Ustyme will work best with one, or perhaps two, people on either end of the video call. Teachers may find it a good tool to use in collaboration with other classrooms, outside of their school. Keep in mind, though, that someone on at least one end of the call will need to be able to read. Teachers could also consider using ustyme simply for its ebook library without taking advantage of the video-call capability. Lots of books are available, and all could be projected onto the board for a whole class to read. Also, it's conceivable that some classrooms could attempt to connect with an author, or another featured reader from afar, for a live in-class reading via video call. More often than not, though, you'll probably use ustyme as something to recommend for parents and kids to use at home.Continue reading Show less
Ustyme (pronounced "us time") is a video-call program, much like Skype, that allows two users, in two places, to read a story or play a game together. The app is free to download and includes two books and one game. Those who register with the Reading Is Fundamental site can also get 50 ebooks for free. Additional books and games are available as in-app purchases.
The collection includes many classics retold and illustrated specifically for ustyme as well as original works by independent authors adapted into ebook form. Most books are in English, but there's also a small collection of books in Spanish. Users will need to create an ustyme account -- a name and email address are required -- and invite and/or approve contacts to add to their "friends" list. Once in the app, tap the call button next to Available Friends to start a video chat. Once you're in a chat, the video feed appears as a small thumbnail, and the book or game takes up the majority of the screen. Users on both ends can choose books -- or games -- and flip pages.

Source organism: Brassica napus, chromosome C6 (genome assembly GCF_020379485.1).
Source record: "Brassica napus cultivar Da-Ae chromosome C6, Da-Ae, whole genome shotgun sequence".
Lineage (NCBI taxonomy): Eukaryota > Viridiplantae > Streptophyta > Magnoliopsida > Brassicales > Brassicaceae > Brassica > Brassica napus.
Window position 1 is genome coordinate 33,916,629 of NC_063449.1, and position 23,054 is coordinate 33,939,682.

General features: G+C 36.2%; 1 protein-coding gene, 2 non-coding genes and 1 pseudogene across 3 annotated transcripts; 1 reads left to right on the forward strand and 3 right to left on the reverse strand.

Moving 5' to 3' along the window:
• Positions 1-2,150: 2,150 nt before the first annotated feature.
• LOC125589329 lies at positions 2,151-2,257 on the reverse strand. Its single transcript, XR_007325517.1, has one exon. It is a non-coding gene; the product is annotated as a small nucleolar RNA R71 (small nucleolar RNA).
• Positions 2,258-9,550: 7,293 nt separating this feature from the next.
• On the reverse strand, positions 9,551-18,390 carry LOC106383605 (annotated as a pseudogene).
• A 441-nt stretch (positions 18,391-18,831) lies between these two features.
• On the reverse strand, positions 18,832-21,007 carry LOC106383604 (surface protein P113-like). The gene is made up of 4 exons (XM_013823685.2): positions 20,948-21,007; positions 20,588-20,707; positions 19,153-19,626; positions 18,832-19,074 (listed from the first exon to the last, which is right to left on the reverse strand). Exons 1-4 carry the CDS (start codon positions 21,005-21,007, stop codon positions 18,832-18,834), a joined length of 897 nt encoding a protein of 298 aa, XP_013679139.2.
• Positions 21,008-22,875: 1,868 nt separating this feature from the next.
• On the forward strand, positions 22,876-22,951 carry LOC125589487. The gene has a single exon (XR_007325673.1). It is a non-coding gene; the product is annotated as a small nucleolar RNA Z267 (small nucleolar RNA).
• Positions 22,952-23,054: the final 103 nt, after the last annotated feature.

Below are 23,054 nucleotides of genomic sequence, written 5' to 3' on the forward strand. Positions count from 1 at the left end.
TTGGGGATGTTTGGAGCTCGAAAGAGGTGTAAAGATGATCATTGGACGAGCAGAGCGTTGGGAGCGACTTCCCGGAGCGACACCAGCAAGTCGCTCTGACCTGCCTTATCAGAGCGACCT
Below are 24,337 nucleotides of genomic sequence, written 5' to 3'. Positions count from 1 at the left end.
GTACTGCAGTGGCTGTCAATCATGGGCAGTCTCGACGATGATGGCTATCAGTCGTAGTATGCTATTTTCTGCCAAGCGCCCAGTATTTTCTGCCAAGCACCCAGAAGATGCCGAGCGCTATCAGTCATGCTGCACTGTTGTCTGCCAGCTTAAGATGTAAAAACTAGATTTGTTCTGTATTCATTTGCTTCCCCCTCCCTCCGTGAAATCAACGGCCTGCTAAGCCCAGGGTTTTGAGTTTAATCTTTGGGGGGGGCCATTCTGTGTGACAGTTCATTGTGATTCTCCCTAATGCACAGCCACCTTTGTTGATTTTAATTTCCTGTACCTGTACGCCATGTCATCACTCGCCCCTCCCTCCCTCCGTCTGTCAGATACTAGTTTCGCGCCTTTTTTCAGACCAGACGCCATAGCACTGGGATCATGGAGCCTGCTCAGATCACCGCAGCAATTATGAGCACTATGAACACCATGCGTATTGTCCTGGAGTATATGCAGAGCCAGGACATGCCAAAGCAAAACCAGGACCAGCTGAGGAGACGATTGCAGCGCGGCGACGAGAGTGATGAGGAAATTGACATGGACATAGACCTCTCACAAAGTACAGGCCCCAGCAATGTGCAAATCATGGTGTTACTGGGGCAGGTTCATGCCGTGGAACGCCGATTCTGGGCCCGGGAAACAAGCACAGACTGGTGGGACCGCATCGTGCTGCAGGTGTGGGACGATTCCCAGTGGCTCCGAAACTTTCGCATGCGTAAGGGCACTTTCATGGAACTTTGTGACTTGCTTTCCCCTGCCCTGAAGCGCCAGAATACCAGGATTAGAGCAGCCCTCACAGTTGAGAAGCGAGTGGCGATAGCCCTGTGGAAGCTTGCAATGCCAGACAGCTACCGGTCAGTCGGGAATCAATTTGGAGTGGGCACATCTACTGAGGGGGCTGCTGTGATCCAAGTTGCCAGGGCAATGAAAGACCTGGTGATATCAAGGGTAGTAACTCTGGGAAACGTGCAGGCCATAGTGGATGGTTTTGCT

With ustyme, kids can easily connect with others and share that ever-special experience of reading a story together. Books and reading nicely take center stage as the main focus of the video call. And, though it can vary from book to book, stories and illustrations are mostly of decent quality. Many books end with a list of discussion starters that can help grown-ups continue the interaction and get kids thinking. The games are super simple and lack bells and whistles, but that only serves to highlight the interaction between the people on the call.
For this type of app to work well, a smooth experience is essential -- unfortunately, some technical problems can potentially get in the way. On occasion, the app can freeze unexpectedly, and sound quality on some calls can vary. Another potential frustration for grown-ups is that, when you're using ustyme on a small screen (such as an iPhone), the text can be too small to read comfortably and there's no way to zoom in. Nevertheless, ustyme's potential to create genuine, shared-reading experiences will likely make up for these issues. Giving kids access to these types of special, shared experiences will be well worth it.
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